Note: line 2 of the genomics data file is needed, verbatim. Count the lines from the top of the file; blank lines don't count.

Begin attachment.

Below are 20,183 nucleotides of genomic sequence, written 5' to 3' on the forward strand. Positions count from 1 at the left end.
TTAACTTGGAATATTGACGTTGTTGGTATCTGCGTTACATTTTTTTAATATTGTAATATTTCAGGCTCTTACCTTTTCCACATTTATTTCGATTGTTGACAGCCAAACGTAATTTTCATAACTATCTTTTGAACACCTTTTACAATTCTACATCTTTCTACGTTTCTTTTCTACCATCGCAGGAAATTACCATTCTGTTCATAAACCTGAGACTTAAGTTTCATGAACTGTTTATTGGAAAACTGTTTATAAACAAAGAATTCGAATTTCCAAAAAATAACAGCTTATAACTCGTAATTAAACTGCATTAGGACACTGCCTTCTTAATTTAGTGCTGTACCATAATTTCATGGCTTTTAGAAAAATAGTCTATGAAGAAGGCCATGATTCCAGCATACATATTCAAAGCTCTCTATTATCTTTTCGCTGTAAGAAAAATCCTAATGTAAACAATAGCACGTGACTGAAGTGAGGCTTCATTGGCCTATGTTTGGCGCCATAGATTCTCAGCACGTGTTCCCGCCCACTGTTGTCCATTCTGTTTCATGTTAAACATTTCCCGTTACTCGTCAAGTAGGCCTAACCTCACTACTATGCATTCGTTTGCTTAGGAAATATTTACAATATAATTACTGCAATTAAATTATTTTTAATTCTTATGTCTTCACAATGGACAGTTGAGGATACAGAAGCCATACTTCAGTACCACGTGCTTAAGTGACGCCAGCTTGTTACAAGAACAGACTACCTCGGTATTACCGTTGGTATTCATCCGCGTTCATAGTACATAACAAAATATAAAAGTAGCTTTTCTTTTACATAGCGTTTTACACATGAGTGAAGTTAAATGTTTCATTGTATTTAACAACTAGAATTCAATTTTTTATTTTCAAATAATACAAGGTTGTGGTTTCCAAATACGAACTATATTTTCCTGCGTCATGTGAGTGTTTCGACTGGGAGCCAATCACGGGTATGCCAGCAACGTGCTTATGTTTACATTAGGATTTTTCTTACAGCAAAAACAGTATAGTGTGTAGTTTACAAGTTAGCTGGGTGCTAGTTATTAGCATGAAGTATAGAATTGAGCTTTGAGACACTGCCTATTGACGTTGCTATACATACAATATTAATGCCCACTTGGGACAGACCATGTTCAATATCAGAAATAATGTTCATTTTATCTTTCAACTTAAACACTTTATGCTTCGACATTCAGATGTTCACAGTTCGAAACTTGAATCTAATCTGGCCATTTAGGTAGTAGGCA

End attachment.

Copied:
TTAACTTGGAATATTGACGTTGTTGGTATCTGCGTTACATTTTTTTAATATTGTAATATTTCAGGCTCTTACCTTTTCCACATTTATTTCGATTGTTGACAGCCAAACGTAATTTTCATAACTATCTTTTGAACACCTTTTACAATTCTACATCTTTCTACGTTTCTTTTCTACCATCGCAGGAAATTACCATTCTGTTCATAAACCTGAGACTTAAGTTTCATGAACTGTTTATTGGAAAACTGTTTATAAACAAAGAATTCGAATTTCCAAAAAATAACAGCTTATAACTCGTAATTAAACTGCATTAGGACACTGCCTTCTTAATTTAGTGCTGTACCATAATTTCATGGCTTTTAGAAAAATAGTCTATGAAGAAGGCCATGATTCCAGCATACATATTCAAAGCTCTCTATTATCTTTTCGCTGTAAGAAAAATCCTAATGTAAACAATAGCACGTGACTGAAGTGAGGCTTCATTGGCCTATGTTTGGCGCCATAGATTCTCAGCACGTGTTCCCGCCCACTGTTGTCCATTCTGTTTCATGTTAAACATTTCCCGTTACTCGTCAAGTAGGCCTAACCTCACTACTATGCATTCGTTTGCTTAGGAAATATTTACAATATAATTACTGCAATTAAATTATTTTTAATTCTTATGTCTTCACAATGGACAGTTGAGGATACAGAAGCCATACTTCAGTACCACGTGCTTAAGTGACGCCAGCTTGTTACAAGAACAGACTACCTCGGTATTACCGTTGGTATTCATCCGCGTTCATAGTACATAACAAAATATAAAAGTAGCTTTTCTTTTACATAGCGTTTTACACATGAGTGAAGTTAAATGTTTCATTGTATTTAACAACTAGAATTCAATTTTTTATTTTCAAATAATACAAGGTTGTGGTTTCCAAATACGAACTATATTTTCCTGCGTCATGTGAGTGTTTCGACTGGGAGCCAATCACGGGTATGCCAGCAACGTGCTTATGTTTACATTAGGATTTTTCTTACAGCAAAAACAGTATAGTGTGTAGTTTACAAGTTAGCTGGGTGCTAGTTATTAGCATGAAGTATAGAATTGAGCTTTGAGACACTGCCTATTGACGTTGCTATACATACAATATTAATGCCCACTTGGGACAGACCATGTTCAATATCAGAAATAATGTTCATTTTATCTTTCAACTTAAACACTTTATGCTTCGACATTCAGATGTTCACAGTTCGAAACTTGAATCTAATCTGGCCATTTAGGTAGTAGGCA